Thursday, February 15, 2018

BLACKBIRD • St. Louis Actors’ Studio

The air in a dreary office lunchroom is thick when Ray finds himself there with Una. They haven’t seen each other since their relationship ended fifteen years ago -- when he was 40 and she was 12.

It seems eerily timely that St. Louis Actors’ Studio would stage David Harrower’s disturbing drama now, amidst the attention the MeToo movement has garnered with sexual abuse and harassment allegations taking up residence in the headlines. Braced with strong performances and unyielding direction, the psychological bruises on our two characters, sustained as a result of a young girl’s sexualization, will leave a mark.

After seeing a picture of Ray (John Pierson) and his work colleagues in a magazine, Una (Elizabeth Birkenmeier) has tracked him down and stands before him, like an exposed nerve, looking for answers, while he fidgets in a panic of annoyance and apprehension. Their first words to each other are sporadic and fraught, but after their pretense dissolves away, they give recollections of their three-month relationship, the night it all ended, and the perverse connection that neither has managed to be rid of is laid bare. After pursuing an increasing level of intimacy with Una after meeting her at a family barbecue, Ray was subsequently convicted of child abuse. Their involvement led Ray to prison, and left Una emotionally incapacitated.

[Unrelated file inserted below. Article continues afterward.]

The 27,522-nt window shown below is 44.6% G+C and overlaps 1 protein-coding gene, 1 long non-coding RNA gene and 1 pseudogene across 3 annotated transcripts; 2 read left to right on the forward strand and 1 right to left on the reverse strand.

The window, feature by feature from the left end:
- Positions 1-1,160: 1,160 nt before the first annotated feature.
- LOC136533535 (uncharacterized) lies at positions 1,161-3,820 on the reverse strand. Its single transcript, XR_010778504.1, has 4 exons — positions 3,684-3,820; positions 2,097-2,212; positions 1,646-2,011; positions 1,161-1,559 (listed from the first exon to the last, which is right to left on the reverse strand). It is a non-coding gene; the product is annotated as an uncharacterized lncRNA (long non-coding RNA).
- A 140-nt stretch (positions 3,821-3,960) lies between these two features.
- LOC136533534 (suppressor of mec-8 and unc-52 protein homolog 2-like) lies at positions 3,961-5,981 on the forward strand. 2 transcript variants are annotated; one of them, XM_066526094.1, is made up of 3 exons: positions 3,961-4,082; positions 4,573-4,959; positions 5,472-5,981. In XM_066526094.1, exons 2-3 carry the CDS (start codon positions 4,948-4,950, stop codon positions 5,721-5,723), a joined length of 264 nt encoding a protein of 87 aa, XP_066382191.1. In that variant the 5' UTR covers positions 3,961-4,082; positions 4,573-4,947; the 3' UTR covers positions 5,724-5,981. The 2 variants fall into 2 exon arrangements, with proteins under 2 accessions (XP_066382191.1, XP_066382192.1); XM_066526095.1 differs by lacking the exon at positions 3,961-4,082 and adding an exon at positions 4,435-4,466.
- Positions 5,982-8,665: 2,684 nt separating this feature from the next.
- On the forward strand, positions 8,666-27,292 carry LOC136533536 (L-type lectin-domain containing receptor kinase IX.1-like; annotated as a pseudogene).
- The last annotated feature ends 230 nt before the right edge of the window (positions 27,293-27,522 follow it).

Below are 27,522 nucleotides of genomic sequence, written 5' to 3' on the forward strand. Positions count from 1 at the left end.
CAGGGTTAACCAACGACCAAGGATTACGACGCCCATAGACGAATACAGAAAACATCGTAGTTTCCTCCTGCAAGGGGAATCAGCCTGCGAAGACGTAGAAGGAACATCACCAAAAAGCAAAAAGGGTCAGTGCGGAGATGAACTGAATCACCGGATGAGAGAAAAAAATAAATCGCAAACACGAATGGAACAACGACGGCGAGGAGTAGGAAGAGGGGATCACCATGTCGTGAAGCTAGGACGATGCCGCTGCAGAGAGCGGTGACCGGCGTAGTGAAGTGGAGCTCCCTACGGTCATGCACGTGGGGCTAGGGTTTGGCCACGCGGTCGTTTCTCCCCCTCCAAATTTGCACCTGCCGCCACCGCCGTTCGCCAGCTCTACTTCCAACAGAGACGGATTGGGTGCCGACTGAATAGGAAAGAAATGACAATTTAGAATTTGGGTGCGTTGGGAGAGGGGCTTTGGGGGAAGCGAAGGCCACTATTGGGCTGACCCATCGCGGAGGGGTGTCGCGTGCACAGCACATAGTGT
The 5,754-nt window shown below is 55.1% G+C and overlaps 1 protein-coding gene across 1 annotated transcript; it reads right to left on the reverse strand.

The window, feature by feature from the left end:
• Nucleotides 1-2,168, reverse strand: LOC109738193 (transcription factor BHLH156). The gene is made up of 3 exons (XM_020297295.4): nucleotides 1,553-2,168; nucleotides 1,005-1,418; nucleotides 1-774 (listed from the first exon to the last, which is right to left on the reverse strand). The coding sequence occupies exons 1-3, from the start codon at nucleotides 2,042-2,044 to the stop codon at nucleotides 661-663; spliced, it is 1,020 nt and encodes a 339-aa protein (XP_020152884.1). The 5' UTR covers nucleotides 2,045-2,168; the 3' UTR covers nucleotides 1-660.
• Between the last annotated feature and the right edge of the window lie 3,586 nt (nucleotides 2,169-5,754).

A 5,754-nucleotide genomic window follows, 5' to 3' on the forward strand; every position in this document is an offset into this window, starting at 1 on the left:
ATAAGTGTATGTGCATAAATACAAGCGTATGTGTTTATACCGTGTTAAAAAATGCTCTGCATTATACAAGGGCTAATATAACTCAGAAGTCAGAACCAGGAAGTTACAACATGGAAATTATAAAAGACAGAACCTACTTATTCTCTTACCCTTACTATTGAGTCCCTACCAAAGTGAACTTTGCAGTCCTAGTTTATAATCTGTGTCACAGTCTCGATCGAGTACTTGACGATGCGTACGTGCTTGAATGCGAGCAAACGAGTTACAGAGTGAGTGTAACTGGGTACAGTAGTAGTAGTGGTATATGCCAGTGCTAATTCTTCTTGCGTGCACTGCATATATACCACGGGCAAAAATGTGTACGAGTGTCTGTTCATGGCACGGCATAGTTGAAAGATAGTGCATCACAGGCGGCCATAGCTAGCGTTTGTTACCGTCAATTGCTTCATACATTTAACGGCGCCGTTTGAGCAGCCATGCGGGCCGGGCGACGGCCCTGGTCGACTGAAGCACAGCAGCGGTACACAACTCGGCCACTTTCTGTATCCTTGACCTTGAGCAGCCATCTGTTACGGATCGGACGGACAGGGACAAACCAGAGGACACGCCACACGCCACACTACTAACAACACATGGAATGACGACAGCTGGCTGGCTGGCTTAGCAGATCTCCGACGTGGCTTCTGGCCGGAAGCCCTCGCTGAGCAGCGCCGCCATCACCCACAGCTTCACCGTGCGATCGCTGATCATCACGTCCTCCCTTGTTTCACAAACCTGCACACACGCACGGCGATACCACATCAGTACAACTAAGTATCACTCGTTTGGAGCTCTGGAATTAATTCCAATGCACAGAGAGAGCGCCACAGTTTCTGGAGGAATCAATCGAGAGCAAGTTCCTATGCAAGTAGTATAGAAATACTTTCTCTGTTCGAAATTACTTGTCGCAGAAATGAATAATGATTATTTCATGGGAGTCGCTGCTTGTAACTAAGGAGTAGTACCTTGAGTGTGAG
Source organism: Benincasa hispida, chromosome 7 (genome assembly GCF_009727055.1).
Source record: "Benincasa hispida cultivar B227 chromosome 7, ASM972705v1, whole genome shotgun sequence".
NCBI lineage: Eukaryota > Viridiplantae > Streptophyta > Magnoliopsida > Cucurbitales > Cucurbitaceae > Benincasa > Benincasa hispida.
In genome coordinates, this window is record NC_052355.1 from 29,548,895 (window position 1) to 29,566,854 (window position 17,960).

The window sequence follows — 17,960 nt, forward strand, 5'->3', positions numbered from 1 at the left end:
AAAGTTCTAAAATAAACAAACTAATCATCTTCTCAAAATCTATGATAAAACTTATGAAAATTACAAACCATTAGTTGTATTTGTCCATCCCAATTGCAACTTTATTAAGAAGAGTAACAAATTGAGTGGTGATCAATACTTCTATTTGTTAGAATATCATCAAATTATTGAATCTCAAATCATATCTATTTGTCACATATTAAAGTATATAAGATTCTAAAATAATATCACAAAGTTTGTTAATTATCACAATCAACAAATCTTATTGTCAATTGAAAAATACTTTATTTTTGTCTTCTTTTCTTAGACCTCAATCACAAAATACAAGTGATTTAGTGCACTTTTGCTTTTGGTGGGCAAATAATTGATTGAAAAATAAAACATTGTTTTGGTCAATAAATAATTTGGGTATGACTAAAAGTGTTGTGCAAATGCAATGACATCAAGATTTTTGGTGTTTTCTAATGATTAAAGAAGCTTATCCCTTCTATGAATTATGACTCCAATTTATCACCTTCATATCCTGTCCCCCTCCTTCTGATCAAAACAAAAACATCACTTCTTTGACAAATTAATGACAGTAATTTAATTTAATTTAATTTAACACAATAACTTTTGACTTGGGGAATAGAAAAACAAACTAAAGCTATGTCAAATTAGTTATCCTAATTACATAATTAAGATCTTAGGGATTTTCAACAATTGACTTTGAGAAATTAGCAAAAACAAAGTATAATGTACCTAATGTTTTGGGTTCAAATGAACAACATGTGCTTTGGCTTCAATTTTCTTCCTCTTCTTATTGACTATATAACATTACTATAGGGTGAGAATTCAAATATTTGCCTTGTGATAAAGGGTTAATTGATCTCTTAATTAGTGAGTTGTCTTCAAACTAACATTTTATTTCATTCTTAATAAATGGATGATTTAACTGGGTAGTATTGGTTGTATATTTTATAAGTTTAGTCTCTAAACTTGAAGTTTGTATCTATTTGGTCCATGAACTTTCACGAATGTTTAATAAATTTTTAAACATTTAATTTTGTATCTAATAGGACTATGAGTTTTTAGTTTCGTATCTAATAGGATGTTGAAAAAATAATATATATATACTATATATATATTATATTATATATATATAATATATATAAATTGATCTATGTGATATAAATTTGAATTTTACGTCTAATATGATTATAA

Ray (John Pierson) and Una (Elizabeth Birkenmeier).
Photo credit: Patrick Huber
Pierson and Birkenmeier’s performances are stunning. Pierson's reluctance to being pulled back into a perilous allure is painfully believable. He's willing to admit guilt, but not necessarily wrongdoing, achieving a level of honesty that manages to illicit a modicum of pity. Birkenmeier reveals a woman whose maturity has been stunted -- confused but still wanting to please, and still mourning what she sees as an unrequited love. Annamaria Pileggi’s direction is carefully calibrated, maintaining a constant undercurrent of unease, heightened by Patrick Huber’s cluttered set and the close quarters of the Gaslight Theater. 

Una (Elizabeth Birkenmeier)
and Ray (John Pierson).
Photo credit: Patrick Huber
Harrower’s play doesn’t moralize or judge. Maybe that’s what makes it so unsettling. It’s bare essentials, taking an unflinching look at two people who, just under the surface, are beyond repair. Blackbird is playing at the Gaslight Theater until the 25th.


Written by David Harrower
Directed by Annamaria Pileggi
The Gaslight Theater, 358 N. Boyle Ave.
through February 25 | tickets: $30 - $35
Performances Thursdays to Saturdays at 8pm, Sundays at 3pm

Una: Elizabeth Birkenmeier
Ray: John Pierson*
Girl: Sienna Hahn

Assistant Director: Daniel Washelesky
Stage Manager: Amy J. Paige*
Scenic and Lighting Designer: Patrick Huber
Sound Designer: John Pierson*
Technical Director: Joseph Novak
Costume Designer: Teresa Doggett
Props Design: Jess Stamper
Light Board Operator: Sally Liz Evans
Sound Board Operator: Amy J. Paige*
Master Electrician: Dalton Robison
House Manager: Kimberly Sansone

* Denotes member of Actors’ Equity Association, the Union of
Professional Actors and Stage Managers in the United States

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